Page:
Seabourn Sojourn First Cruise - Page 2

| 11.04.11

My first time on The Yachts of Seabourn, long known as one of the best cruise lines in the world, and my first New England – Canada journey.

Seabourn Sojourn


Seabourn Dining

CruiseMates already has an extensive piece on the cuisine of Seabourn written by culinary expert Janice Wald Henderson, so I won’t repeat her words here. Before writing this piece, I consulted with Janice about Seabourn cuisine so I could get a better handle on what the line is attempting to portray with its food.

Janice describes the Seabourn cuisine and its style as very contemporary, in line with current trends for gourmet finery – a style that involves fresh and simple ingredients, a focus on “lighter, lower calorie” fare, and an elegant but casual décor and service style in the dining room.

To be honest, I was not overwhelmed by the presentation, but that is probably because my personal taste is somewhat different from what Seabourn offers. Details will be below. But as an example of what I mean, look at the names of the ship’s dining rooms: Restaurant 1, Restaurant 2, Patio Grill, The Casino, The Club. Not exactly imaginative, but who needs unnecessary embellishment when it doesn’t change anything?

Seabourn delivers a copy of the menu offerings for Restaurant, 1, 2, and the Colonnade to your stateroom the night before they are served – along with the daily Herald and the schedule for the next day. This helps you decide in advance where you want to eat, and if you are lucky you might be able to book the very limited Restaurant 2 if you see something you like on its menu the night before.

Restaurant 1

Restaurant 1 is the Main Dining Room. On deck four with sea view windows and tables for two to 10 people, the room is bright (too bright, in my opinion) and adorned with flowing ceiling-to-floor white drapes, white tablecloths, white napkins, white walls, tan and black chairs and mahogany-colored carpet. It felt more like a hospital than a dining room to me, but this is currently a popular restaurant décor.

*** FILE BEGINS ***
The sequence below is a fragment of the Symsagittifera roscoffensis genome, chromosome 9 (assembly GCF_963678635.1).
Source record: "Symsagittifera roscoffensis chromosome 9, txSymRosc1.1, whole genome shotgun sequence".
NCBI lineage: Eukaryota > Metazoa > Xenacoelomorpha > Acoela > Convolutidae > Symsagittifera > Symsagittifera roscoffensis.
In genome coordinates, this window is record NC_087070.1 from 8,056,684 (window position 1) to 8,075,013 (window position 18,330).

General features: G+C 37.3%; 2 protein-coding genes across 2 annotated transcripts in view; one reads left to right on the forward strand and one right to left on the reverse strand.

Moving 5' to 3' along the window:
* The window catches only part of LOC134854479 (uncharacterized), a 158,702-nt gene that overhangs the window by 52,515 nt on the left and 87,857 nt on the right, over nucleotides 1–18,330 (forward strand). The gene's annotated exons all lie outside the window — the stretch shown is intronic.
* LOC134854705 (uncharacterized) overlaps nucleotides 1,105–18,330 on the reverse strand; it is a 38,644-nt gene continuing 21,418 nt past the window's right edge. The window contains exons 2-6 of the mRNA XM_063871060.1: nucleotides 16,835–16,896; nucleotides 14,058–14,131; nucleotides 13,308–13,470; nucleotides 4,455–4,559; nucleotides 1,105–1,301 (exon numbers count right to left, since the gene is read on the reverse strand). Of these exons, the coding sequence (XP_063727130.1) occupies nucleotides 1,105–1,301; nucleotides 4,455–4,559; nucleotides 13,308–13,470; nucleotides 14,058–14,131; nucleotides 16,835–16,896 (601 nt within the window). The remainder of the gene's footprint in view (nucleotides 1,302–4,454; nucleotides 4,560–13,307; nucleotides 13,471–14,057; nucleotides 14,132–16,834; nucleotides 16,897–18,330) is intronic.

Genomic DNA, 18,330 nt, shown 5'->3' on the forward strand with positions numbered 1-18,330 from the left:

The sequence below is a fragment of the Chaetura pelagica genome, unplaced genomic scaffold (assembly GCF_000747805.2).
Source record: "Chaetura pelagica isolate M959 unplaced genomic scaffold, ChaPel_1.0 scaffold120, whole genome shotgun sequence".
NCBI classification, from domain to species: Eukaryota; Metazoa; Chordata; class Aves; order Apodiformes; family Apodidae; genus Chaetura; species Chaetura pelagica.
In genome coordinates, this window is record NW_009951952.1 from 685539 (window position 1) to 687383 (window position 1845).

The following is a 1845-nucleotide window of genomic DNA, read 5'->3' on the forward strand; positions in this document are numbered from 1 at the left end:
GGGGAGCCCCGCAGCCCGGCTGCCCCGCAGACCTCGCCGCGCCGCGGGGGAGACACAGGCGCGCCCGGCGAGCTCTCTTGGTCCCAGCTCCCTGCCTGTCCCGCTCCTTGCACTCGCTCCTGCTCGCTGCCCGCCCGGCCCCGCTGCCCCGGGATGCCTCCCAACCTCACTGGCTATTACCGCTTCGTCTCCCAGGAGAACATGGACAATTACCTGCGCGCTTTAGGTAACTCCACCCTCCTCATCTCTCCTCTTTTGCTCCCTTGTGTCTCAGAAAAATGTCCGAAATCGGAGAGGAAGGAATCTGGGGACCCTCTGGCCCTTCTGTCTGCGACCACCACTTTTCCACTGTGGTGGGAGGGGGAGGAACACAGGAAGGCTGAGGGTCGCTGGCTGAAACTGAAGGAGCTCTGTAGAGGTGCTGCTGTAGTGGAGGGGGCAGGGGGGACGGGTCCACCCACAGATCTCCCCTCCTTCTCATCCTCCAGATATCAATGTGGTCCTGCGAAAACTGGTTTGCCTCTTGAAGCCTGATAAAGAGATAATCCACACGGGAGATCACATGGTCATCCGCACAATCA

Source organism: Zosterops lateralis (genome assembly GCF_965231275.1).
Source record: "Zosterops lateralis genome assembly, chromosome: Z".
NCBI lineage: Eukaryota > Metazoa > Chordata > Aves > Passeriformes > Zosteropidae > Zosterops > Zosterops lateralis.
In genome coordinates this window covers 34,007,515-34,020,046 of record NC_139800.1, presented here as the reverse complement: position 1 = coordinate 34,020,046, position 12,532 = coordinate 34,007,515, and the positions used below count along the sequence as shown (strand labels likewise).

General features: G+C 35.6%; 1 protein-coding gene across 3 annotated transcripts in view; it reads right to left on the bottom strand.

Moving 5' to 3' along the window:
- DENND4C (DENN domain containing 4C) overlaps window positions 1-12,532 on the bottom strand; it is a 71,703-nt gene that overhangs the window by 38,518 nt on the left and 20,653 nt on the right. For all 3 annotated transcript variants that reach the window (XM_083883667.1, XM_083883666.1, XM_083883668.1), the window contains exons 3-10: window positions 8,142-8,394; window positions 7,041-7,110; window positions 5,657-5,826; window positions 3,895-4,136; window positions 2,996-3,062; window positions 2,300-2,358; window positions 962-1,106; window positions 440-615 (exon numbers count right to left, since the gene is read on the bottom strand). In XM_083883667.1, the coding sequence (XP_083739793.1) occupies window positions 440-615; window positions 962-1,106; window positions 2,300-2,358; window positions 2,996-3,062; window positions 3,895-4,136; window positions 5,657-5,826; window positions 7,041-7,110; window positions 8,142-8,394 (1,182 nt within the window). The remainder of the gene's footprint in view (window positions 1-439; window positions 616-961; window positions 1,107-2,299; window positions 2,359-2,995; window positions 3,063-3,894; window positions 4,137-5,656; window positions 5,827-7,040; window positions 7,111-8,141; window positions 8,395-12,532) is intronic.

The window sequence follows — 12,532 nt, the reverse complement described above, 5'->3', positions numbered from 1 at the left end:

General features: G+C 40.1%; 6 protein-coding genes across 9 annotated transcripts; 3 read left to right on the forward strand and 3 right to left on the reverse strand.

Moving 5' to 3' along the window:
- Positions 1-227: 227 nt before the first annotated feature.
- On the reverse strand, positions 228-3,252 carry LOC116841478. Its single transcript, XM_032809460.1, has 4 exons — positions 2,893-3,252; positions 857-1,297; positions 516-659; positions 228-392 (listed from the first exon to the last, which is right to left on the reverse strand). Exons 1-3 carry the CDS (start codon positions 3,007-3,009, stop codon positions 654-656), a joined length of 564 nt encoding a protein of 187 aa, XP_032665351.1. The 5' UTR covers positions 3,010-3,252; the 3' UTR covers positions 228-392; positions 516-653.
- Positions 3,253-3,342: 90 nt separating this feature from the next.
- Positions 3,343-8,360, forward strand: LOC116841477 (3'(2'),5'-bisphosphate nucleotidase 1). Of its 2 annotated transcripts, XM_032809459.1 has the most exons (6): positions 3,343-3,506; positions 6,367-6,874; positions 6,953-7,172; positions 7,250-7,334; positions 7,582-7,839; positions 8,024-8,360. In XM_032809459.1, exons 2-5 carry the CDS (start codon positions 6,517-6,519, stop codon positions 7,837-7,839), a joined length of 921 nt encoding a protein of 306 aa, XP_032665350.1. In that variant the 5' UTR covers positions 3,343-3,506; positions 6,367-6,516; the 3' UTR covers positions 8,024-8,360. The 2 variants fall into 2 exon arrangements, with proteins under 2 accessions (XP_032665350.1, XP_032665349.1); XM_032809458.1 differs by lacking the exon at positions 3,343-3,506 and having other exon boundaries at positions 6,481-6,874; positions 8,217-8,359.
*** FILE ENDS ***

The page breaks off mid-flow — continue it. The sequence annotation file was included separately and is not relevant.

The food is in keeping with the décor – simple and light, with the focus on freshness and distinctive flavor. You won’t find complex and layered dishes like stews, casseroles, lasagna or moussaka on a menu like this (not that I prefer those dishes, just an example).

Salad offerings are basic – a few varieties of lettuce, a single sprig of asparagus, haricot or a sliver of artichoke. The dressing is pre-made and applied in the kitchen (don’t expect your waiter to ask, “and what kind of dressing would you like on that?”), and it was always very light, usually a vinaigrette with a singular accent like lime, leek, port, cranberry, sherry, basil, etc. 

Of course, you get the infamous Seabourn breadsticks – long, thin and crispy-toasted blades of yeasty butter and grainy salt. They are yummy, but not enough to make up for the surprisingly humdrum bread basket of wheat or white sliced loaf and white baguette – every night for 12 nights in a row. There were no rolls at all, no rye, sesame, sunflower, sourdough or crusted cheese for the entire cruise.

I had to request olive oil instead of butter with my baguettes on several nights (so much for remembering personal preferences), and I always got a mere teaspoon of oil in a ramekin after far too long a wait. Call me a philistine, but I like those personal-sized oil and vinegar containers – but that is not in keeping with the minimalist Seabourn culinary style, according to Janice. On most cruise ships they appear instantly on request.